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Canon EOS Crop Sensor for HD
APS-C sensor cameras including the 80D, 70D, 7D Mk. II, 7D, EOS M and Rebel models for HD video recording.


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Old March 26th, 2010, 01:22 PM   #1
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how to compare Canon's ISO to GAIN (dB) in video cameras

Hello there!

I own 2 cameras...
One is Sony Z-1 HDV camcorder and the other DSLR Canon 5D Mk II, which and I am in process of getting EOS 7D as second Canon DSLR-video recording camera.

Now, something's been bothering me, espeically when lightning scenes...

If I need to let more LIGHT into my camcorder, except SHUTTER and APERTURE/IRIS (which both of my cameras have) - the 3rd value is DIFFERENT...

Canon lets me do it with changing ISO value (from 64 up to 6400)
AND
Sony lets me do it with rising up my GAIN values from 0 - 18 dB....

Can you COMPARE these two values - are they representing the same thing in the first place, and what GAIN on my Sony Z-1 would equal ISO 100 on my Canon DSLR...

I hope there is an answer to my question.. I tired Google it up, but all I got is some Dynamic Range info and very hard to understand charts :(

Hope you guys will be wise and enlighten me!!!

Cheers!
V.
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Old March 26th, 2010, 01:59 PM   #2
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Hi Vanja,

I was wondering the same thing as I own an XH-A1 and a T2i. My thought process concerning this would be to set the gain on my video camera to -3 or as low as it will go, and set my iso on my DSLR as low as it will go. Then match your shutter and aperature between your video camera and DSLR. As for matching/comparing gain and iso I dont know if i would ever want to, because increasing the ISO on a DLSR seems to produce a more pleasing image than increasing the gain on a video camera.

Just my thoughts,

-Aaron
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Old March 26th, 2010, 02:05 PM   #3
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It depends on the video camera, but you can check it out pretty easily. Going from zero to +3db might be equivalent to one stop on your camera, more or less. Just take a reading on something...say a good exposure is at 4.5 at 0db. Raise the gain to +3 and see how much you need to stop down to get the same reading.

Then you can do the same thing with the Canon on ISO. So you'll know how many stops an increase in ISO will give you.

With your video camera you're probably aware that anything over a +6 is going to look pretty noisy. With the Canon, however, you can go to fairly high ISOs before you see much grain. I think the dynamic range decreases a bit the higher you go with ISO but nothing like it does with the smaller chip video camera. Basically, you never use high gain except under extreme conditions. With the 5D or 7D, you can boost the ISO when necessary, up to a point. I shoot most everything at 100 or 160 ISO, going up to 320 if necessary. I've done one shot under fairly low light at 640 and it looked good. Some people have posted some night footage shot at 1200 and over and it looked good too. Depends on what the shot is whether you're going to see degradation. If the lighting is flatter the higher ISO looks better.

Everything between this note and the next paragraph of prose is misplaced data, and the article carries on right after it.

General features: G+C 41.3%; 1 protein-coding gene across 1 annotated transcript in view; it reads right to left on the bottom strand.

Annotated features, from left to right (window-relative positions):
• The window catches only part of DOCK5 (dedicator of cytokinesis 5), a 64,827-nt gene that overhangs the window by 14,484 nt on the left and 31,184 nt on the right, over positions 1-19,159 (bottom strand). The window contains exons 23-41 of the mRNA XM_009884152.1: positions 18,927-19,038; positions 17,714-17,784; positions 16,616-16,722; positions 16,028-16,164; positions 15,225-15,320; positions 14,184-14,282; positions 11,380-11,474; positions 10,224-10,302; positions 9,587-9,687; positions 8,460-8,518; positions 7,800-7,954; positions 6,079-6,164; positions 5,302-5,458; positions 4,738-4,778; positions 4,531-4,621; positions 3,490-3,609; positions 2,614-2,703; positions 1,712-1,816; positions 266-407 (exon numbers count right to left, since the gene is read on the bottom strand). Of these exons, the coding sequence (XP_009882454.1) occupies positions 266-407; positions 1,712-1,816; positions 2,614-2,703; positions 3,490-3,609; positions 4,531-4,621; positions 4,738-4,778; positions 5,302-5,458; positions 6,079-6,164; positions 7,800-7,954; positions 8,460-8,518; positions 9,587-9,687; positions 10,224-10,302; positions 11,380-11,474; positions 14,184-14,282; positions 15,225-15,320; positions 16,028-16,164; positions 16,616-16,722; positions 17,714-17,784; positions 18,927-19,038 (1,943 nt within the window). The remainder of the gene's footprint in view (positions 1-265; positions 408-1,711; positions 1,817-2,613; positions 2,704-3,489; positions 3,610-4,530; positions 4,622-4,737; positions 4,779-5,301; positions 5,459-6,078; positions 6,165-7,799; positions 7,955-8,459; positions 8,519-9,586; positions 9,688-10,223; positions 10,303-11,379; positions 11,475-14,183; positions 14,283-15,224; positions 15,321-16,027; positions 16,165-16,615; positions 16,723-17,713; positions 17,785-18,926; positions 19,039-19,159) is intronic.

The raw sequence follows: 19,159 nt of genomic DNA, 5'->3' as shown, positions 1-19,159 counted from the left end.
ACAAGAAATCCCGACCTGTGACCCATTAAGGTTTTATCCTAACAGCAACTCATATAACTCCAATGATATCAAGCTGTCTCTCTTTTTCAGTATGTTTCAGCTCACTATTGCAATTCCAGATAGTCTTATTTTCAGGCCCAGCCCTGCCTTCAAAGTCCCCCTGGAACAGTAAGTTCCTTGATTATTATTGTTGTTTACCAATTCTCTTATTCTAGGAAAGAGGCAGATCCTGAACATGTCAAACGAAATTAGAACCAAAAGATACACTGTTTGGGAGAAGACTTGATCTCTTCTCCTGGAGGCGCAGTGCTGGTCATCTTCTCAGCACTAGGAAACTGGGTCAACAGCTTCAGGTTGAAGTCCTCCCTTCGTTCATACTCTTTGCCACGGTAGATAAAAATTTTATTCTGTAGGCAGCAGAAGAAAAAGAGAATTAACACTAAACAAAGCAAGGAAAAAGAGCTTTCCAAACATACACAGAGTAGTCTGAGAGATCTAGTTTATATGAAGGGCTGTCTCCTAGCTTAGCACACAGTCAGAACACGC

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Old March 26th, 2010, 02:34 PM   #4
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Vanja, please don't post the same question in more than one forum!
Here's my reply from the 5Dnkii thread:

"6db of gain doubles the light gathering, giving you one more stop of exposure, so does doubling the ISO on the Canon. So 100 vs 200 ISO is the same as 0 vs 6db.
On a lot of the broadcast cams you can define gain as ISO instead of db.
Steve"
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Old March 26th, 2010, 08:21 PM   #5
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If you want to compare the two, you might want to know what ISO value your video camera has...?

To find out you need a greycard and a lightmeter (spot-meter). Iluminate the greycard as evenly as possible. Make sure your videocamera is set to 0 gain, 1/50 shutter speed, and all ND off. Frame your camera so that the greycard fills the entire frame. Press the auto exposure on the camera, and read off the resulting f-stop. Now take a reading of the greycard with your spot-meter (set to 1/50 shutter speed) and turn the ISO-dial untill you get the same f-stop as your video camera. The resulting ISO is the ISO of your video camera!

Hope this is helpfull!
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Old March 28th, 2010, 03:39 PM   #6
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Thnx a lot guys!

Quote:
Originally Posted by Steve Phillipps View Post
Vanja, please don't post the same question in more than one forum!
Here's my reply from the 5Dnkii thread:

"6db of gain doubles the light gathering, giving you one more stop of exposure, so does doubling the ISO on the Canon. So 100 vs 200 ISO is the same as 0 vs 6db.
On a lot of the broadcast cams you can define gain as ISO instead of db.
Steve"
Thnx for your helpful answers!

Sorry for posting my question in more then one forum here - I wasn't sure if the same people read everything - I guess they do - and I needed this answer pronto, cause I have to start shooting tomorrow and I still have to decide whether I am going to use both of my cameras (Sony Z-1 HDV and Canon 5D) or just go with one of them... Canon is my new baby and I'd love to give it a try for at least some short, artistic or somehow, extra footage..

Once again, thnx and sorry for posting double!!!!
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